When a wealthy man, uncle of Clara, Daniel’s first love, got wind that Daniel has a copy of the book, he tried to buy the book from him, but he refused the offer. Later, another stranger, Lain Coubert, namesake of the devil in Carax’s book, with a flame scarred face tried to also buy the book from him, to burn it. He also declined. And that earned him those buyers’ respect.
While Daniel is following a trail, the reader follows how his life would be the same or would differ from the one he’s chasing.
The enigmatic Carax is one who is both loved and hated, but mostly loved. And this is something that common people can relate to, either we ourselves are hated or loved or we love or hate someone. People, by nature, hate others whom they wish to be themselves. There’s an abused child who failed in killing Carax when they’re younger that he spent his entire life tracking down Carax. His hatred fueled his desire to personally take Carax’s life in his own hands.
My initial impression of this novel was that of being an action-packed mystery, but that was not just what it is about. The Shadow showed subtly the many facets of love and human relationships. Carax’s father may seem to hate him so much, that he was depicted as an abusive and unlovable father, and in the end, he showed that he actually loved his son, though in ways he only knows how.
Nuria, the publisher’s secretary who’ve come to know Carax , and her father also loved each other though that was not initially obvious. Miguel’s love for Carax as his friend is a curiosity, for he eventually also fell in love with Nuria, the woman who so loved Carax.
What one can also glean from the story was how reading and writing are passions that some people really fought hard to do and to keep. Miguel Moliner had strong faith that Carax should really write, that he even spent nearly his entire inheritance in fighting for that cause that he believes in.
Moliner’s mantra is this: “Making money isn’t hard in itself. What’s hard is to earn it doing something worth devoting one’s life to.”
Even when Carax moved from Spain from France, Moliner still financed the publishing of his friend’s books.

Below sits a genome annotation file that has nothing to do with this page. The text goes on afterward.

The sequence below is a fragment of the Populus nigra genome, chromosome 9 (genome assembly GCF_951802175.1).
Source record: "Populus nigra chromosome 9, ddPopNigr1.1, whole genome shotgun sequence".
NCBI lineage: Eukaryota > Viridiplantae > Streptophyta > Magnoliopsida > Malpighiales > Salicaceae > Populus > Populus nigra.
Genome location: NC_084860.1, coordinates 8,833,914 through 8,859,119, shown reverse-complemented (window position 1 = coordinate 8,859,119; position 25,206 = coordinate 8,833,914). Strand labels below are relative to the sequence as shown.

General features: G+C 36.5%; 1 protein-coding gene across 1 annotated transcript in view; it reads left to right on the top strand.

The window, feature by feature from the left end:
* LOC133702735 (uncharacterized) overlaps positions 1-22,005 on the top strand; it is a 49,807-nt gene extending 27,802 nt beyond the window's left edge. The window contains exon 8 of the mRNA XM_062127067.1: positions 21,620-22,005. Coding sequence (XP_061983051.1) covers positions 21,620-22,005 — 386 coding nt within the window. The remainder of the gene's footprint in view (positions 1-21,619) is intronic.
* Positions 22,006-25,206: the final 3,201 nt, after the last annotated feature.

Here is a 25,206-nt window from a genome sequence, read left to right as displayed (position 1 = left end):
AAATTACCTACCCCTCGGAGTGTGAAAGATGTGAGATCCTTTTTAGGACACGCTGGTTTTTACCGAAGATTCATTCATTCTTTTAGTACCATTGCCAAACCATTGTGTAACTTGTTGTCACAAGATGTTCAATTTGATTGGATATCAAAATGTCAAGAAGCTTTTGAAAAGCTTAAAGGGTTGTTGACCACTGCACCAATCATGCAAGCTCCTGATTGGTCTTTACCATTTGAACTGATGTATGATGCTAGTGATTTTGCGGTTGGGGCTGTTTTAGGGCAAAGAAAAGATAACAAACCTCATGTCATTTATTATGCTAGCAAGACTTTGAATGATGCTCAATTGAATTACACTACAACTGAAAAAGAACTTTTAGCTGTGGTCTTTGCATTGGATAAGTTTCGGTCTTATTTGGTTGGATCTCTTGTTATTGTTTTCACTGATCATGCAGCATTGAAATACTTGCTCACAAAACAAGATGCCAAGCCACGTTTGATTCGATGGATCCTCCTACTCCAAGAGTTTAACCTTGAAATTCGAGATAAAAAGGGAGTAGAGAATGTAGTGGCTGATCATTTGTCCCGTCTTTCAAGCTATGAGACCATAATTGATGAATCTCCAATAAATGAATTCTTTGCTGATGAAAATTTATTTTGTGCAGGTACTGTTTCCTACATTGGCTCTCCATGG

Reading along, I couldn’t help but envy Nuria for having the chance to meet Carax and live with him for a week. Miguel’s faithfulness was admirable. I was convinced that what he had for Carax was true love, if ever there was such a thing – a love of a friend to a friend that knows no boundaries. Yet, he also loved Nuria.
Daniel has a friend, Fermin, a homeless guy who rescued him when he was beaten black and blue by the lover of his first childhood crush, Clara. Fermin proclaimed himself a spy during the war. There’s one person which he thought was the devil himself, Fumero. The police who tortured him. It so happened that Fumero was the same child in Carax’ school days who happened to be abused by his mother.
Fermin was that one character who carried his wit effortlessly like one carries a wristwatch, always there, in most hours of the day. One of his lines was, “The only use for military service is that it reveals the number of morons in the population. And that can be discovered in the first two weeks; there’s no need for two years. Army, Marriage, the Church, and banking: the Four Horsemen of the Apocalypse.”
Other good lines from the book include: “There are no second chances in life, except to feel remorse” and ”Books are mirror: You only see in them what you already have inside you.”
After reading The Shadow, I was looking forward to reading the other work by Zafon. The book let me recapture my own childhood and at the same time reflect on my adult life – how life’s been spent and try to save whatever is there that’s worth saving.
September 2016 Health and Lifestyle